Just as the car approached Trader Joe’s, it came to an abrupt halt, slamming the brake for an apparent pedestrian. It almost gave me a whiplash and made me especially thankful for the seat belt that worked. The jerk was surprising, as the car was not going more than seven miles an hour in a parking lot.
McGoldrick, the spokesperson for Waymo, wrote that “this is definitely not the experience we are looking for” and added: “Our team is investigating this event and we will use it to improve.”
After we gasp – and let out a “Jesus!” »Audible. (see video below) – I settled back in until the car let go of me in front of Trader Joe’s. The disembarkation point was in another fire station, next to a sidewalk painted red.
“We have arrived,” the recorded voice told me. “Please check your surroundings before exiting the vehicle and remember to close the doors after exiting.”
McGoldrick did not provide a comment on why the car was keeping parking in clearly marked fire zones, and said the team was looking into the matter.
A slightly different feeling
Despite spending a week in the Phoenix area, I saw very few Waymos. It was a stark contrast to my visit in 2019 and now to San Francisco, where I will often see several test cars on the roads in one day. The company says it has 300 to 400 vehicles in the Phoenix area, including Chrysler Pacifica vans and some Jaguar I-Pace electric SUVs.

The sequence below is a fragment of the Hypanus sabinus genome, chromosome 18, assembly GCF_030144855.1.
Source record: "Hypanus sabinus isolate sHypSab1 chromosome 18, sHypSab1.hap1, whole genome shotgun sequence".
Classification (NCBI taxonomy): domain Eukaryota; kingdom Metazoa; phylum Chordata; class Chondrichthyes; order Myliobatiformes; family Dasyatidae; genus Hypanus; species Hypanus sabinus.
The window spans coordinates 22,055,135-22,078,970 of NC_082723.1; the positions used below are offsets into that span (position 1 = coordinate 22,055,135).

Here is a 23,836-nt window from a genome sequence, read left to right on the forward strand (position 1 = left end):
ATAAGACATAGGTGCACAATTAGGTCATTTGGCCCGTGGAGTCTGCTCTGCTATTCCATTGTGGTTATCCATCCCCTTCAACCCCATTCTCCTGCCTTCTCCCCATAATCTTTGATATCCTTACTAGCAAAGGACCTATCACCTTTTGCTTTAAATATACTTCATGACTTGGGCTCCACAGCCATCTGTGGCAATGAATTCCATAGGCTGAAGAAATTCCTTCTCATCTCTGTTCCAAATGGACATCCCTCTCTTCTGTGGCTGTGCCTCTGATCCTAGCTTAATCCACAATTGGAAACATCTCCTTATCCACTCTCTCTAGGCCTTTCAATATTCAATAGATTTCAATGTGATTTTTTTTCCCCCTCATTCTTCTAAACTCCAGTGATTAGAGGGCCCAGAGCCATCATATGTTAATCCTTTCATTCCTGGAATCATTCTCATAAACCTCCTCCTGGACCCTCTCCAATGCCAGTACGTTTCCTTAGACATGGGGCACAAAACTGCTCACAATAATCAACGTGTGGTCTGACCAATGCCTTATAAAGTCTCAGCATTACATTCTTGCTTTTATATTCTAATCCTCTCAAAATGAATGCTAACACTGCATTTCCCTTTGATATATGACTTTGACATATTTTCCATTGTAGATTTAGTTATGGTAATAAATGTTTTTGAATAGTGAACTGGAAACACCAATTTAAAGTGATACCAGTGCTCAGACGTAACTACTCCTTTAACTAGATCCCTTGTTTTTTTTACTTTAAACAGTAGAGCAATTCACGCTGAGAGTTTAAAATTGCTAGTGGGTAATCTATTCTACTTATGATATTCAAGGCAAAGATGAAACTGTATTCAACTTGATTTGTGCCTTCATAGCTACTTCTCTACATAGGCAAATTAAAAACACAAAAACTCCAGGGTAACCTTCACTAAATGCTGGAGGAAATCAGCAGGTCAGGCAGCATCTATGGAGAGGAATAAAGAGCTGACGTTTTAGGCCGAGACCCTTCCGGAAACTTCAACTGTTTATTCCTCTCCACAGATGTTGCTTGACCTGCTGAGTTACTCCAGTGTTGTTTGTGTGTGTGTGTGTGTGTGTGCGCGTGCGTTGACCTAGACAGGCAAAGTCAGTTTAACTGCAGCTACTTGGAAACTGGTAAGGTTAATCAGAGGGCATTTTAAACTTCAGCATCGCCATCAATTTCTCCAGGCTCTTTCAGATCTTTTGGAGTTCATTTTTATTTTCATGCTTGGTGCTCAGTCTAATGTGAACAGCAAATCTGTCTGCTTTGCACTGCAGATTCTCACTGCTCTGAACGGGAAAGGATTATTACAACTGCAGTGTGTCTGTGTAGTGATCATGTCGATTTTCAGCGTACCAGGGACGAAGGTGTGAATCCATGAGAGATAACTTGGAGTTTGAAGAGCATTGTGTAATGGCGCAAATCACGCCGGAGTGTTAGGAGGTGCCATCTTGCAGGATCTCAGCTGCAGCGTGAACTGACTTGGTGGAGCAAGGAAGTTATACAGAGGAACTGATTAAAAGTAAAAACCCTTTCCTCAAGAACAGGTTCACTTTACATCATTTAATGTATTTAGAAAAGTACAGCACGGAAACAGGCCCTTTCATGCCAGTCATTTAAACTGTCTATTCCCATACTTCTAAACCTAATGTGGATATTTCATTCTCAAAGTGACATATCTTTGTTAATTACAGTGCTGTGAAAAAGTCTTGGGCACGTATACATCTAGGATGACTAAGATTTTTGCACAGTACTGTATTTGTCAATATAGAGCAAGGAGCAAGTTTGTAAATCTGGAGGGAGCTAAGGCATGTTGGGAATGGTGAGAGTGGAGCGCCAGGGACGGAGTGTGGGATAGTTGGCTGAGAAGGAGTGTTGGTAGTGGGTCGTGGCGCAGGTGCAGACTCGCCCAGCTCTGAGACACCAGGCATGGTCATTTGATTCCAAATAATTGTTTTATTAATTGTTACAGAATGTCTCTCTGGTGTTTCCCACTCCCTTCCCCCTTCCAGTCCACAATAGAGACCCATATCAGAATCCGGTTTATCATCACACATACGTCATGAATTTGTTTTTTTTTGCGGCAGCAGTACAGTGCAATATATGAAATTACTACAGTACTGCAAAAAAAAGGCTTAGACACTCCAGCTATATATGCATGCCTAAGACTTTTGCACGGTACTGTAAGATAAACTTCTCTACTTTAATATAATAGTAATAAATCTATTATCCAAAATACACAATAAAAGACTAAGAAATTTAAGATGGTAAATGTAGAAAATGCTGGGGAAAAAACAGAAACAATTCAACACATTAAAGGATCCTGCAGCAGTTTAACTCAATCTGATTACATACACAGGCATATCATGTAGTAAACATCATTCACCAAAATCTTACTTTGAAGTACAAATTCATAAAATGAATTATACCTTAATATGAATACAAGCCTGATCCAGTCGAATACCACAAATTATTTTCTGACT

Overall the experience was much more relaxing than my previous ride in 2019 with a security driver. At this point, the car was feeling overly cautious. He went slower than the speed of the traffic and waited for what seemed like forever before making an unprotected turn.
This time it was natural. Instead of entering a turn at an icy pace, he quickly got up and accelerated at the right time. The car didn’t seem to attract the attention of other drivers like it did two years ago, possibly because residents are used to seeing them on the road.
Yet entrusting my life to a fully autonomous car has required a change of mind. Watching the pedals move up and down and the wheel itself spinning left and right was unsettling at times, even though I have been following the company up close and have seen the technology work a few times.
Removing this obstacle with the general public can be one of Waymo’s biggest challenges. On Instagram, I posted a 10-second video of the ride, which allowed viewers to see the steering wheel and pedals move. I received dozens of direct messages which consisted mostly of “WTF” and “How was that ?!”
I have also spoken to several residents of Phoenix to get their perspectives. Some did not even know that the service was accessible to them through an app. Others said they were familiar with Waymo One, but were reluctant to try it. Most agreed that self-driving cars would eventually become the norm.
Waymo is now 13 years old. It took that long for self-driving cars to run smoothly on city streets in part of an American market. While even going this far is an impressive technological feat, ubiquity – if it ever happens – makes it seem like it’s still a long way off.